Project Leaders: Whitney Lackenbauer, Rob Huebert, and Suzanne Lalonde
This project, initiated in 2010, aims to better understand the developing Arctic security trends in the circumpolar region by critically analyzing the foreign, defence and security policies of Arctic states, and what ramifications these actions may have for the possibilities/probabilities of conflict and cooperation in the region.
Climate change, undefined or disputed boundaries, access to resources and newly viable transportation routes, and governance issues are generating significant questions about Arctic security and circumpolar geopolitics in the twenty-first century. Anticipating future prospects for competition, conflict and cooperation in the region requires a systematic examination of the new forces at play, both internationally and domestically.
What will the circumpolar world look like in the future, given the various forces transforming this region? Our project seeks to discern what senior government officials, indigenous groups, corporate interests, scientists, academics, and Northern residents perceive to be the most significant security and safety challenges in the Arctic -- and to determine what unilateral, bilateral and multilateral mechanisms should be in place to address them.
This project makes two primary contributions: one policy-focused and the other academic.
- First, it adds to the public policy debate about the evolving Arctic security environment. Our research team critically assesses the interplay between traditional, state-based military security and environmental, health, and societal security concerns. In linking international and domestic security practices to human impacts, we are producing more integrated frameworks and tools to anticipate the consequences of security action/inaction on Northern ecosystems and peoples. This should help to enhance Canada's capacity to deal with opportunities and challenges in a way that is sensitive to, and better integrates, Northerners' concerns and priorities.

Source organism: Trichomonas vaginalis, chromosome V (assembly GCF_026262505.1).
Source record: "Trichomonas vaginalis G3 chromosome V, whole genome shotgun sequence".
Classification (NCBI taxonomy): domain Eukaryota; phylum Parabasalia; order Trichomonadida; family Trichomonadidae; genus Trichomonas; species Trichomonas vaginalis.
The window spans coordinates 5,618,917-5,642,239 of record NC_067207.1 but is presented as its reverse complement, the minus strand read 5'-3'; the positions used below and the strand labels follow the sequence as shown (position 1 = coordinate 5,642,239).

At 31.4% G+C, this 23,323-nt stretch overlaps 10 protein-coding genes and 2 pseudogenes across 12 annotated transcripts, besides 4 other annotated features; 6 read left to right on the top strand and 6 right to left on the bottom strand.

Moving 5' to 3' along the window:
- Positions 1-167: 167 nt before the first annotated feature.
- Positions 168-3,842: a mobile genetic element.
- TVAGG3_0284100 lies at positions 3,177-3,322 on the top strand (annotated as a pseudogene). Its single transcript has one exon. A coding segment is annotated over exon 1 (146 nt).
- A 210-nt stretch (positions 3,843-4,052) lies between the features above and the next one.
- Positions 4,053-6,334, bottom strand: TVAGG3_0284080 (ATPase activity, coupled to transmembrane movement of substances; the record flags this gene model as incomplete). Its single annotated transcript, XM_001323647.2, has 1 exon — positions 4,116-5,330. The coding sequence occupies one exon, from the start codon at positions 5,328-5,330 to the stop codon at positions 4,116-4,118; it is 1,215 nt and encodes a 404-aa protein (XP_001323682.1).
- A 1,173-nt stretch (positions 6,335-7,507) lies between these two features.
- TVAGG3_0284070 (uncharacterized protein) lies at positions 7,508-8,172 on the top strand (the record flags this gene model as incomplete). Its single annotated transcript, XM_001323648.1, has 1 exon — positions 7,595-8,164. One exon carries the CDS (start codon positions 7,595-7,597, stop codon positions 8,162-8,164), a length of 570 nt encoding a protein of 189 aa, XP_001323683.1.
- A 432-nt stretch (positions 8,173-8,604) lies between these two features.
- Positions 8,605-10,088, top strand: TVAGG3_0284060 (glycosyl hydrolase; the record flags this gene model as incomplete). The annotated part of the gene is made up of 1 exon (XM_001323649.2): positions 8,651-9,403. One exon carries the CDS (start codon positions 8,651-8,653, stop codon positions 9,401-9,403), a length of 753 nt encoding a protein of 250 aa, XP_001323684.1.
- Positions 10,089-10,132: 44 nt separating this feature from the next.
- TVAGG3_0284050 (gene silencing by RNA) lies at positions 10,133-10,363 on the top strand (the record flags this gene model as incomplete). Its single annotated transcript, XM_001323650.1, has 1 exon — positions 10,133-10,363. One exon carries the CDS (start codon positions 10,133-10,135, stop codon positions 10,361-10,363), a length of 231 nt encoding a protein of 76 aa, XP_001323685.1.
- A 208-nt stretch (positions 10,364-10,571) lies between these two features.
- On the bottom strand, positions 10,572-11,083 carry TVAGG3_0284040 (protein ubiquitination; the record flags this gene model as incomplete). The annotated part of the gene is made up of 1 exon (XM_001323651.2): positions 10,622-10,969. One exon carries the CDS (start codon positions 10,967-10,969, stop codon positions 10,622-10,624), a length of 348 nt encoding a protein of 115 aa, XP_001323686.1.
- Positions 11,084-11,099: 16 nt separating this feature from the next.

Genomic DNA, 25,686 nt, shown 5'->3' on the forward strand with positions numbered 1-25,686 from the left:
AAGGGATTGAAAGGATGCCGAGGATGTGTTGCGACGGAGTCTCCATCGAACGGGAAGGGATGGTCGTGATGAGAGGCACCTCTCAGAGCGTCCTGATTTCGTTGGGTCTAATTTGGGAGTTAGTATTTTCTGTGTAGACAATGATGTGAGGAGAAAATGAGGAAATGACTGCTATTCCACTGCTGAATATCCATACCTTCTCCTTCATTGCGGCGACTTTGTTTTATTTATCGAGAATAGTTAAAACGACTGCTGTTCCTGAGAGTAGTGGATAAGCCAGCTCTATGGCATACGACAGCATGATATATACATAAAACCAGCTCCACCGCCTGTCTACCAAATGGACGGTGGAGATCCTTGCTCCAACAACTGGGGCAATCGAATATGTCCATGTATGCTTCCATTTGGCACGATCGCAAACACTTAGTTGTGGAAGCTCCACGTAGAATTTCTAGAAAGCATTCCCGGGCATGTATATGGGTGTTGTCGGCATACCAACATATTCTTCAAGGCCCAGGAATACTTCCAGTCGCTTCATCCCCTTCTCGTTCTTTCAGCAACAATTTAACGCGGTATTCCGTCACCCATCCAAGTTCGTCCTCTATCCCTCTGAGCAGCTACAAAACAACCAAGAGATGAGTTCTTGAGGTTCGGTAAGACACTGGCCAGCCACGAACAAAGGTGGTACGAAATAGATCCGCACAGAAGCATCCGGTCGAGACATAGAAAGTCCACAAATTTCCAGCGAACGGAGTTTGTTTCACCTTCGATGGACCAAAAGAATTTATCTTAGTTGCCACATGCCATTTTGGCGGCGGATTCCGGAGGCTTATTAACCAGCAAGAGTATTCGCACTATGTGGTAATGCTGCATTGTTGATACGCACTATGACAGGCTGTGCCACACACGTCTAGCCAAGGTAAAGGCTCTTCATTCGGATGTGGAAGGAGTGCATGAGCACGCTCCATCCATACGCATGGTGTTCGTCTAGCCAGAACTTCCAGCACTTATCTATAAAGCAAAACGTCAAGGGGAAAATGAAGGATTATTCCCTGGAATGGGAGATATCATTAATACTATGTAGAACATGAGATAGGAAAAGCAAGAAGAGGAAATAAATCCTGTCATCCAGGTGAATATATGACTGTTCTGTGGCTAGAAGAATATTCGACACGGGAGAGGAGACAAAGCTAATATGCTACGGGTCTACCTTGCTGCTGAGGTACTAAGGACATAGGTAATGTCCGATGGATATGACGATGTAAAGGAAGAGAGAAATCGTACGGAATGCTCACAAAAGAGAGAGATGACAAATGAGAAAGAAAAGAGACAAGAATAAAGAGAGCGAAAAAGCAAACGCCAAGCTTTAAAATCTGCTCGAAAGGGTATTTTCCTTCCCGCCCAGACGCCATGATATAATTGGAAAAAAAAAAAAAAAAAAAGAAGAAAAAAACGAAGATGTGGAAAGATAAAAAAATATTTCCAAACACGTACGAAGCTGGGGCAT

- Second, this project advances academic debates about the relationship between environmental, diplomatic, political, and socio-economic processes and ideas about Arctic security. Community consultations, participation in the Arctic Security Working Group, as well as partnerships with federal departments and agencies ground our analyses of how the changing geopolitics of the Arctic are influencing government policy and affecting Northerners' culture, well-being, and economies. As a team, and in collaboration with our partners, we are refining existing frameworks and models to incorporate the complexity of these new forces, to better explain the actions that are now being taken, and to generate appropriate lessons for future relationship-building.
This project has been funded by grants from ArcticNet, the Social Sciences and Humanities Research Council of Canada, the Centre for International Governance Innovation, and St. Jerome’s University.
For access to a brochure with more information on this project click below from 2010-15.